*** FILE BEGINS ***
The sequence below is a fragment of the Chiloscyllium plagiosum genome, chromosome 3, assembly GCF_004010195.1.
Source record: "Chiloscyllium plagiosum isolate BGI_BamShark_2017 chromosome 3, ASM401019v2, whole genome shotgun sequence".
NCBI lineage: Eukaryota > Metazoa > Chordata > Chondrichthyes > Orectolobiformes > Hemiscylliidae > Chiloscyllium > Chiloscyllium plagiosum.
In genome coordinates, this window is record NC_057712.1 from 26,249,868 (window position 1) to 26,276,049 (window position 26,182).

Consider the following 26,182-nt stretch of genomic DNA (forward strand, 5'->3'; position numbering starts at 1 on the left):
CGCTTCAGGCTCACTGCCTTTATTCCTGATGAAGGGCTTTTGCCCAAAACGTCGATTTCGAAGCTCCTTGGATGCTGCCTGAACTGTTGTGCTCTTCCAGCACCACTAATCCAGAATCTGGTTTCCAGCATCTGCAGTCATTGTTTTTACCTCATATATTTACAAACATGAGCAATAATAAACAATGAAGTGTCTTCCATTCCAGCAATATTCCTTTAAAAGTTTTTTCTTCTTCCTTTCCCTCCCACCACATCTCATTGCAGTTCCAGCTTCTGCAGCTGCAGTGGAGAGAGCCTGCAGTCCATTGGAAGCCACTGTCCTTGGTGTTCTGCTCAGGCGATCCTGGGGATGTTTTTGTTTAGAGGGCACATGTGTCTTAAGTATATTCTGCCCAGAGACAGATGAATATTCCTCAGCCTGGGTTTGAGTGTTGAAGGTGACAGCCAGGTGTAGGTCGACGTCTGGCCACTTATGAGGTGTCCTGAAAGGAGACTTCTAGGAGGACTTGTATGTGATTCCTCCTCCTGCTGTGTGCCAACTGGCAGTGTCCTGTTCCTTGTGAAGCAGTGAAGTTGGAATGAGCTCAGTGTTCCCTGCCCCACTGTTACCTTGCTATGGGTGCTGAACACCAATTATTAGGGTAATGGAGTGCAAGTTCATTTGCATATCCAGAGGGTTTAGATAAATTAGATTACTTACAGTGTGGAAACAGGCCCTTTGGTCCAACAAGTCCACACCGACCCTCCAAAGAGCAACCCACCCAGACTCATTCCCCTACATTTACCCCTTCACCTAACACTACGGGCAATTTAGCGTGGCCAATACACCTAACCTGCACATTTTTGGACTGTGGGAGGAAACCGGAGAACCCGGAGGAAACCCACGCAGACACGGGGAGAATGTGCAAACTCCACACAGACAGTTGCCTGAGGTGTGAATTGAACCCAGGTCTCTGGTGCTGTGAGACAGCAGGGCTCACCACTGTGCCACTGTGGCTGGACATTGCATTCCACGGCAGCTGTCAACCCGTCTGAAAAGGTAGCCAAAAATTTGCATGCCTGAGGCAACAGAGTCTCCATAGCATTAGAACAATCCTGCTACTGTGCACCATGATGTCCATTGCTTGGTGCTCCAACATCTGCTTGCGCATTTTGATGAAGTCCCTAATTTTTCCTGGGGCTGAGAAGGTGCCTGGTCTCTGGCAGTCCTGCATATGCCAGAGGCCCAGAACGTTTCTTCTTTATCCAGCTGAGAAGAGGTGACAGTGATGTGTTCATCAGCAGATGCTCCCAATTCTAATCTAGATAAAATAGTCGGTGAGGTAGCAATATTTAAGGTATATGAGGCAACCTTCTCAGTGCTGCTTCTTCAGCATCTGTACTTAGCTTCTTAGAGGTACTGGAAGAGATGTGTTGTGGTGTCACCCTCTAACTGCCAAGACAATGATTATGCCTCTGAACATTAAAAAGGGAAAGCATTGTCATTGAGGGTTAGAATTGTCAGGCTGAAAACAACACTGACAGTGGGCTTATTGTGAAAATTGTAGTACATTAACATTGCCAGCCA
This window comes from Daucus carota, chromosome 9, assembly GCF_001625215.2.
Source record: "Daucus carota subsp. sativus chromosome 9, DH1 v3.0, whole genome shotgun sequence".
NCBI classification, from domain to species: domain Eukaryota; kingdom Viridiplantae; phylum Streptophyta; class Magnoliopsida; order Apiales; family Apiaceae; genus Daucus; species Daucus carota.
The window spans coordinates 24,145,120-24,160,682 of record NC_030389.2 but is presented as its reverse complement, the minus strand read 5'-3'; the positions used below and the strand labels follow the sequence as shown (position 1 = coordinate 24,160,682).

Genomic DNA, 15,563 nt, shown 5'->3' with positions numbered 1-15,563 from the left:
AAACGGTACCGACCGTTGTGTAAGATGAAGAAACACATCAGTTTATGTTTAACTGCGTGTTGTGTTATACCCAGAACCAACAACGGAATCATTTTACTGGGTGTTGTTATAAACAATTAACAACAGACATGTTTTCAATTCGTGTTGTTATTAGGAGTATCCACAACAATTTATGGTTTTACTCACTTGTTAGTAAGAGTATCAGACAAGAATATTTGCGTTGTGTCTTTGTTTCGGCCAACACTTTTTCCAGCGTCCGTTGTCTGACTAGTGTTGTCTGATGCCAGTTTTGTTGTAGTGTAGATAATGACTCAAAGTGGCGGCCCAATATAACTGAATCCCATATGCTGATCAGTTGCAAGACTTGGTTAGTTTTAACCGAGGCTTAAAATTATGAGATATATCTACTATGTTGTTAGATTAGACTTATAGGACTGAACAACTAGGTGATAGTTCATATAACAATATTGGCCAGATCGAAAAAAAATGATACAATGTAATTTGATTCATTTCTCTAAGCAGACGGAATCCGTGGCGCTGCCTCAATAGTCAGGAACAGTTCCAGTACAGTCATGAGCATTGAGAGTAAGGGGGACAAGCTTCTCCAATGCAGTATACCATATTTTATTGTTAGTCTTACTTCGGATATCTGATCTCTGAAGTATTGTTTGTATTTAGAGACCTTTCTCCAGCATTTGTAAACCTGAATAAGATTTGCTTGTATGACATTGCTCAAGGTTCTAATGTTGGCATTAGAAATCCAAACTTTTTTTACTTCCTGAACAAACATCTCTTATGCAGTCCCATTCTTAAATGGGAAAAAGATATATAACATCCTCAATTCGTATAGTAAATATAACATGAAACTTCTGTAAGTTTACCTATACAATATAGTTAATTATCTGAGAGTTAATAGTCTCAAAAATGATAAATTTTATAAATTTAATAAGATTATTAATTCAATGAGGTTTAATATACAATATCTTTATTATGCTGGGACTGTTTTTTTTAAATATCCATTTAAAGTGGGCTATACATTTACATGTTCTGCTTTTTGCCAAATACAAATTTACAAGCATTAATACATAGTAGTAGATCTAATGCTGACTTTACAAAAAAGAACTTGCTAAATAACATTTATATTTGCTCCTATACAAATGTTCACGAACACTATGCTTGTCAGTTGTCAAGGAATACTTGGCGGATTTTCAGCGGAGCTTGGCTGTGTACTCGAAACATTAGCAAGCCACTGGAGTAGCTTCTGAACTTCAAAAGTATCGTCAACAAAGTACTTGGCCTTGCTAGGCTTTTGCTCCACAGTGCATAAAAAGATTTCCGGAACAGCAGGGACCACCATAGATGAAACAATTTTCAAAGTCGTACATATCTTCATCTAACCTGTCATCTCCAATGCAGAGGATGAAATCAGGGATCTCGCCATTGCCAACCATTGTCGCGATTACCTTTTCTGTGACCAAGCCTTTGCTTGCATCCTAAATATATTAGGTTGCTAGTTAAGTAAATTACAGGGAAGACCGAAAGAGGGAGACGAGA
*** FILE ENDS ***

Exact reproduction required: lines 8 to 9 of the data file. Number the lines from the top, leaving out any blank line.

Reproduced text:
Source record: "Daucus carota subsp. sativus chromosome 9, DH1 v3.0, whole genome shotgun sequence".
NCBI classification, from domain to species: domain Eukaryota; kingdom Viridiplantae; phylum Streptophyta; class Magnoliopsida; order Apiales; family Apiaceae; genus Daucus; species Daucus carota.